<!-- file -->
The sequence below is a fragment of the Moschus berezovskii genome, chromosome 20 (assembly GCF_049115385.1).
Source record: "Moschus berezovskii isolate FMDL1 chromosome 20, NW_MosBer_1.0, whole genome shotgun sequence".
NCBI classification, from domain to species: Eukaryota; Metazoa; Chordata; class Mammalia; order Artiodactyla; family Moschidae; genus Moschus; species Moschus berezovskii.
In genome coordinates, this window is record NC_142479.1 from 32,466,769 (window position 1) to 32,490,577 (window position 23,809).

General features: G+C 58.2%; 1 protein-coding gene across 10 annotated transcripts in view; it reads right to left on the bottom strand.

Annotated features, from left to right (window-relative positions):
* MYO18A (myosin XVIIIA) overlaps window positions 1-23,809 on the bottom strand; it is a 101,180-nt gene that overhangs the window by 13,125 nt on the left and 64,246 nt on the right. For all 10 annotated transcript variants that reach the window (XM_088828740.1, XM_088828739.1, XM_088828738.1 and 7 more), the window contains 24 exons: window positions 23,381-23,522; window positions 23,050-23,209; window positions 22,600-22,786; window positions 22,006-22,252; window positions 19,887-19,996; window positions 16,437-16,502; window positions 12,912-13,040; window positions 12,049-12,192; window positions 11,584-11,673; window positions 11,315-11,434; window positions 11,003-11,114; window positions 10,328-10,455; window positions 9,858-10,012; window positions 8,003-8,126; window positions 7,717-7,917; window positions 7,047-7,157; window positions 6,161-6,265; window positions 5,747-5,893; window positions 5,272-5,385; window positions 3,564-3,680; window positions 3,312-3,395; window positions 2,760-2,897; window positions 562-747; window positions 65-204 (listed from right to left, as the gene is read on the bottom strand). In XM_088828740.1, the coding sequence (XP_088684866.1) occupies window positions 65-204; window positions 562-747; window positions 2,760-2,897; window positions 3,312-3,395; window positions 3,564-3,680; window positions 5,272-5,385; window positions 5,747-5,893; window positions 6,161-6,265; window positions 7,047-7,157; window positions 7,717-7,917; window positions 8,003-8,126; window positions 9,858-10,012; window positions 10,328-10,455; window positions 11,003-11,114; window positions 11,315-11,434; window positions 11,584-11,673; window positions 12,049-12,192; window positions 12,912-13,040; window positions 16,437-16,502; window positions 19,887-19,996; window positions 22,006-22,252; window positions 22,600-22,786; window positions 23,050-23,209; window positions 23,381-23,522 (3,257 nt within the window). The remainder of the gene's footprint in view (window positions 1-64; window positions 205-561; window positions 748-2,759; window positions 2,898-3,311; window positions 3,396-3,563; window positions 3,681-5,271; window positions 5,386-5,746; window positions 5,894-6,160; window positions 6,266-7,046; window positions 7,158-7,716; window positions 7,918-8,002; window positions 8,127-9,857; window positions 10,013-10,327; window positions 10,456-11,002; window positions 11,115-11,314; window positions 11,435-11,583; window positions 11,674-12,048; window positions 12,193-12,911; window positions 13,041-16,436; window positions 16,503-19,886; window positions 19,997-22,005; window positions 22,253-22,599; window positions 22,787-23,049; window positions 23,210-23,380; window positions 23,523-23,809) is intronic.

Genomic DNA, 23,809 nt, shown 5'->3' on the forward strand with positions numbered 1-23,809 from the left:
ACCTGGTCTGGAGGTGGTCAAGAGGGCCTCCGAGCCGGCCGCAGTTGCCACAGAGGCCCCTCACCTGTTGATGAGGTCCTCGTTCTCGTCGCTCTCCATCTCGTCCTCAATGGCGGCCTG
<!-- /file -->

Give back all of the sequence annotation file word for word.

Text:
The sequence below is a fragment of the Moschus berezovskii genome, chromosome 20 (assembly GCF_049115385.1).
Source record: "Moschus berezovskii isolate FMDL1 chromosome 20, NW_MosBer_1.0, whole genome shotgun sequence".
NCBI classification, from domain to species: Eukaryota; Metazoa; Chordata; class Mammalia; order Artiodactyla; family Moschidae; genus Moschus; species Moschus berezovskii.
In genome coordinates, this window is record NC_142479.1 from 32,466,769 (window position 1) to 32,490,577 (window position 23,809).

General features: G+C 58.2%; 1 protein-coding gene across 10 annotated transcripts in view; it reads right to left on the bottom strand.

Annotated features, from left to right (window-relative positions):
* MYO18A (myosin XVIIIA) overlaps window positions 1-23,809 on the bottom strand; it is a 101,180-nt gene that overhangs the window by 13,125 nt on the left and 64,246 nt on the right. For all 10 annotated transcript variants that reach the window (XM_088828740.1, XM_088828739.1, XM_088828738.1 and 7 more), the window contains 24 exons: window positions 23,381-23,522; window positions 23,050-23,209; window positions 22,600-22,786; window positions 22,006-22,252; window positions 19,887-19,996; window positions 16,437-16,502; window positions 12,912-13,040; window positions 12,049-12,192; window positions 11,584-11,673; window positions 11,315-11,434; window positions 11,003-11,114; window positions 10,328-10,455; window positions 9,858-10,012; window positions 8,003-8,126; window positions 7,717-7,917; window positions 7,047-7,157; window positions 6,161-6,265; window positions 5,747-5,893; window positions 5,272-5,385; window positions 3,564-3,680; window positions 3,312-3,395; window positions 2,760-2,897; window positions 562-747; window positions 65-204 (listed from right to left, as the gene is read on the bottom strand). In XM_088828740.1, the coding sequence (XP_088684866.1) occupies window positions 65-204; window positions 562-747; window positions 2,760-2,897; window positions 3,312-3,395; window positions 3,564-3,680; window positions 5,272-5,385; window positions 5,747-5,893; window positions 6,161-6,265; window positions 7,047-7,157; window positions 7,717-7,917; window positions 8,003-8,126; window positions 9,858-10,012; window positions 10,328-10,455; window positions 11,003-11,114; window positions 11,315-11,434; window positions 11,584-11,673; window positions 12,049-12,192; window positions 12,912-13,040; window positions 16,437-16,502; window positions 19,887-19,996; window positions 22,006-22,252; window positions 22,600-22,786; window positions 23,050-23,209; window positions 23,381-23,522 (3,257 nt within the window). The remainder of the gene's footprint in view (window positions 1-64; window positions 205-561; window positions 748-2,759; window positions 2,898-3,311; window positions 3,396-3,563; window positions 3,681-5,271; window positions 5,386-5,746; window positions 5,894-6,160; window positions 6,266-7,046; window positions 7,158-7,716; window positions 7,918-8,002; window positions 8,127-9,857; window positions 10,013-10,327; window positions 10,456-11,002; window positions 11,115-11,314; window positions 11,435-11,583; window positions 11,674-12,048; window positions 12,193-12,911; window positions 13,041-16,436; window positions 16,503-19,886; window positions 19,997-22,005; window positions 22,253-22,599; window positions 22,787-23,049; window positions 23,210-23,380; window positions 23,523-23,809) is intronic.

Genomic DNA, 23,809 nt, shown 5'->3' on the forward strand with positions numbered 1-23,809 from the left:
ACCTGGTCTGGAGGTGGTCAAGAGGGCCTCCGAGCCGGCCGCAGTTGCCACAGAGGCCCCTCACCTGTTGATGAGGTCCTCGTTCTCGTCGCTCTCCATCTCGTCCTCAATGGCGGCCTG